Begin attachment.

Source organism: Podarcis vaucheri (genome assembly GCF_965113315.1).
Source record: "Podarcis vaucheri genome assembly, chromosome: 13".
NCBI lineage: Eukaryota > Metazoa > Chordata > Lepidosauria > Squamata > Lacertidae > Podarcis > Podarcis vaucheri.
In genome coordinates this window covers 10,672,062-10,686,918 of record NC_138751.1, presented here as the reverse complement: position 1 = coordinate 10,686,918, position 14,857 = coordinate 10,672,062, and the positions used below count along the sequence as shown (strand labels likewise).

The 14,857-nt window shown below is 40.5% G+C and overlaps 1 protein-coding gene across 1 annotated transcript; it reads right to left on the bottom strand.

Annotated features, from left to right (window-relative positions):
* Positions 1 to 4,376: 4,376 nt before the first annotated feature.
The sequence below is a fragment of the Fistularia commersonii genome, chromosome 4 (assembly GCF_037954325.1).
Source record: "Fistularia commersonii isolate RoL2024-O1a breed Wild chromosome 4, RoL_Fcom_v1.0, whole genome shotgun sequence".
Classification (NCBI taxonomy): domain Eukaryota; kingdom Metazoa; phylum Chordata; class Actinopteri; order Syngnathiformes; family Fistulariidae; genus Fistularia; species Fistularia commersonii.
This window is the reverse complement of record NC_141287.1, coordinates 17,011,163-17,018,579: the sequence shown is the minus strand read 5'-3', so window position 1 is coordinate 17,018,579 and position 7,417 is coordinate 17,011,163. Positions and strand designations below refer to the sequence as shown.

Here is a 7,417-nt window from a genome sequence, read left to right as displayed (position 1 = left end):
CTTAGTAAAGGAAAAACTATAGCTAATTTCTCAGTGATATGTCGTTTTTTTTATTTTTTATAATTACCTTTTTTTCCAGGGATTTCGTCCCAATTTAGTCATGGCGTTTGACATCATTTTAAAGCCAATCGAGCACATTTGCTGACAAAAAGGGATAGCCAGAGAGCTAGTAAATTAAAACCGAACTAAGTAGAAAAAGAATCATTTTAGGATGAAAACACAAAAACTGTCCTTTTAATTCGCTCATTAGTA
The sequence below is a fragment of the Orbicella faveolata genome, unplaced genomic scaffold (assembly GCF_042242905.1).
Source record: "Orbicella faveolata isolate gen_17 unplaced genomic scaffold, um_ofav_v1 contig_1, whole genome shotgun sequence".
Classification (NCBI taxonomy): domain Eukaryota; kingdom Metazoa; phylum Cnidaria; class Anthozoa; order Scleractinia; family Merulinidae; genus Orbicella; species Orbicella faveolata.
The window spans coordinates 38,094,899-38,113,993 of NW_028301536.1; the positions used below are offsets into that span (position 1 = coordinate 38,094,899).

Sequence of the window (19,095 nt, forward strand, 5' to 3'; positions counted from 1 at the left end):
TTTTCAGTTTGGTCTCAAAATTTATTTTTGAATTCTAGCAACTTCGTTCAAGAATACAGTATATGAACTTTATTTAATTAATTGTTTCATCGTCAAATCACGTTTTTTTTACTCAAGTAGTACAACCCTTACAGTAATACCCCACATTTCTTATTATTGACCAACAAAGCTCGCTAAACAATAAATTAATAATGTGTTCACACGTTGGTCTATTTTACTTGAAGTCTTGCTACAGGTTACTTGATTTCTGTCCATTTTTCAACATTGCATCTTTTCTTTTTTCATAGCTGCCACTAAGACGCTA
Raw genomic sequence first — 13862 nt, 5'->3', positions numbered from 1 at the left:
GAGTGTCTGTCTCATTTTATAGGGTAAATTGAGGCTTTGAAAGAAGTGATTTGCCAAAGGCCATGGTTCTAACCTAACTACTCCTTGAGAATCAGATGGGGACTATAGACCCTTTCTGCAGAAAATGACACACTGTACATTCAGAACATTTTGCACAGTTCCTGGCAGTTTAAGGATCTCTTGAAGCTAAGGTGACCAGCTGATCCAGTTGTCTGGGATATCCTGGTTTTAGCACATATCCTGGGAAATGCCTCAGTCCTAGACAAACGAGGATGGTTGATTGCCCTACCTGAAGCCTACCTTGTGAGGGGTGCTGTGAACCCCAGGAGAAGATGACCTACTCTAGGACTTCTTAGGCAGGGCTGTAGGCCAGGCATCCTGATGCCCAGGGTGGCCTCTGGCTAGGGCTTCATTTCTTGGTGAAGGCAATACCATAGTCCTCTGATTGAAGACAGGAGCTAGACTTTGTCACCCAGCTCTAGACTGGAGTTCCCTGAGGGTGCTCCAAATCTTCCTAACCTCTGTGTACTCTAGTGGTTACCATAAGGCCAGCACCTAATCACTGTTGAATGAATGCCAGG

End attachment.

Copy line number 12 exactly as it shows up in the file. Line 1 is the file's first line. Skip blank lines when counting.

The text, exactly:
Here is a 7,417-nt window from a genome sequence, read left to right as displayed (position 1 = left end):